Chinese Fables and Folk Stories

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Authors
Chow-Leung
Davis, Mary Hayes
Issue Date
1908
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Book, Whole
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The thirty-seven stories here include many more fables than I thought. Put it better: many of these stories are much more fables than I had thought they would be. The book makes a proud boast that it is the first to bring Chinese fables into English. As Yin--Chwang Wang Tsen-Zan says in the introduction, This is the first book of Chinese stories ever printed in English that will bring the Western people to the knowledge of some of our fables, which have never been heretofore known to the world (7). Though they are somewhat longer than most Western fables and though they often have a legendary quality, using frequent proper names, still they do mostly what fables do. Several particularly good fables include The Evergreen Tree and the Wilderness Marigold (27), The Snail and the Bees (31), The Proud Chicken (37, very much like our The Two Cocks), The Man Who Loved Money Better than Life (66), The Proud Fox and the Crab (141), The Lion and the Mosquitoes (176), and The Thief and the Elephant (181), which features confession by fear. The version of SM here (136) results in death. La Fontaine's fable of the acorn and pumpkin shows up here as that of the fig and watermelon (203). Maybe the most touching story in the book is that of Confucius' contemplation of two trees, which helps him to find purpose in a wintry world of rejection (128). Most of the illustrations are signed by a chop with a star over the letter B. The tone of these stories is heavily didactic.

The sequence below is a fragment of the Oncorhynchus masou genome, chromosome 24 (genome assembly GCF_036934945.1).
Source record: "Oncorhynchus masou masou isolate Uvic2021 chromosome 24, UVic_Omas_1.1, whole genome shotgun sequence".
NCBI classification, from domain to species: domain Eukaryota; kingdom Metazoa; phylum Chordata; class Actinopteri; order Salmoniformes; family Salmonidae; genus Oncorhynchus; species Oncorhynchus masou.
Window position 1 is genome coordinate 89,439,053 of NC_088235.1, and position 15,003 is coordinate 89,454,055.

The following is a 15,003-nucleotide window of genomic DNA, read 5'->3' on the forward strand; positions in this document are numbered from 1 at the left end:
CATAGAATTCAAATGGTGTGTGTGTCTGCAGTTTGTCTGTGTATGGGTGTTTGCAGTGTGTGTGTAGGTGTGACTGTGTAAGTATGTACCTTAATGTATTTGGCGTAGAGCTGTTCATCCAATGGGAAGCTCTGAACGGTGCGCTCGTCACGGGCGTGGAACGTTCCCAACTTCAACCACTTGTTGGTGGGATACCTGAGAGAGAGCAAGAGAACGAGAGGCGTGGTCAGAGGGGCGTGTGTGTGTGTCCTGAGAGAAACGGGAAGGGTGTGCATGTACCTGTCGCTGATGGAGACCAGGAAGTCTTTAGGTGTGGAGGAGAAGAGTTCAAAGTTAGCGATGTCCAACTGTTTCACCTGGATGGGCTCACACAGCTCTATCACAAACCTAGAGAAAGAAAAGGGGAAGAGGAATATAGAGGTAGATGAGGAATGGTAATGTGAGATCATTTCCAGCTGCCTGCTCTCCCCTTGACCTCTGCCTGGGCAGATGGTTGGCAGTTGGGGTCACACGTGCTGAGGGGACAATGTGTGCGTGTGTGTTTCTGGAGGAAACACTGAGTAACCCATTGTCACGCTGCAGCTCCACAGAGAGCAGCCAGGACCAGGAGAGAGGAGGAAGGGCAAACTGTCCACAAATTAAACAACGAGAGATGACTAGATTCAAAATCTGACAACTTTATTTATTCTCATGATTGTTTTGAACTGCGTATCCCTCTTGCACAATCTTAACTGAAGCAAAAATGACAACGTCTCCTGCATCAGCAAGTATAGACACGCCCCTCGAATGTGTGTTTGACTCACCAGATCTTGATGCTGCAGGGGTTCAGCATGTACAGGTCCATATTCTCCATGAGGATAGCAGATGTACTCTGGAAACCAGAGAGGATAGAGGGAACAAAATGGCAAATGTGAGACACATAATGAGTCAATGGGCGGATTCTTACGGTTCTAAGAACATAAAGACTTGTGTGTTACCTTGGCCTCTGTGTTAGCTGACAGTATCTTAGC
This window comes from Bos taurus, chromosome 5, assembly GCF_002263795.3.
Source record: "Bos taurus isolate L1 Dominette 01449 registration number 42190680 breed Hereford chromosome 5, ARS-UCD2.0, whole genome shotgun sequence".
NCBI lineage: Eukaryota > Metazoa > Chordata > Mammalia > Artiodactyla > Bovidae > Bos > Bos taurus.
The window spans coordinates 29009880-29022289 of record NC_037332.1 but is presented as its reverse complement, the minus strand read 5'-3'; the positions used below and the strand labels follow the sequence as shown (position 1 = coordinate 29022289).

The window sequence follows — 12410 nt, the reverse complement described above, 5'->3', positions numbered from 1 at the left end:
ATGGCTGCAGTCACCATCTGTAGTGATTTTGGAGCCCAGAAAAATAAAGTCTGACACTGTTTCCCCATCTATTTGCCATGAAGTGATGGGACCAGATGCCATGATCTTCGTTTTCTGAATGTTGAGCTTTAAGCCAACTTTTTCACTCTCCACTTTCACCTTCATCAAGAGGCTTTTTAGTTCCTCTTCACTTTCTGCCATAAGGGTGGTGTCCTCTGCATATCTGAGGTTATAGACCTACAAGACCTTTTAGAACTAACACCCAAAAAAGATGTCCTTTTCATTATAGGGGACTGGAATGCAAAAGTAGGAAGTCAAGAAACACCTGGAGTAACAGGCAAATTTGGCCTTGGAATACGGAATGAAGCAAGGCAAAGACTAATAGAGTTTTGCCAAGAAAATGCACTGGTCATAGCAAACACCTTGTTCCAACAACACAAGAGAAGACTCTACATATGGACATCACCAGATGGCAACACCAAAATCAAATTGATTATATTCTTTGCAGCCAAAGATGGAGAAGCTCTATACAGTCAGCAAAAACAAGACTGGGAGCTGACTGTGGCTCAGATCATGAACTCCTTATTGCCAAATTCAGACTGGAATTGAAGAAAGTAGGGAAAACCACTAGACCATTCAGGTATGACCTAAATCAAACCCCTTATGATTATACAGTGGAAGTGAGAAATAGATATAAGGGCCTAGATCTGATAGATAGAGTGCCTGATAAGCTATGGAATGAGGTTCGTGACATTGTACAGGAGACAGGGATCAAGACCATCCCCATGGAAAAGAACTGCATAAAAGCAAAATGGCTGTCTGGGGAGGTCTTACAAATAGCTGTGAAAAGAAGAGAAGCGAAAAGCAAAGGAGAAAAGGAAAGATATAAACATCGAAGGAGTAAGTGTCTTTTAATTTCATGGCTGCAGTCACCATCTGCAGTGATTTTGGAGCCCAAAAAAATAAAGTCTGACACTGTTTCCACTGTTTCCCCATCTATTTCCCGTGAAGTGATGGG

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American Book Company
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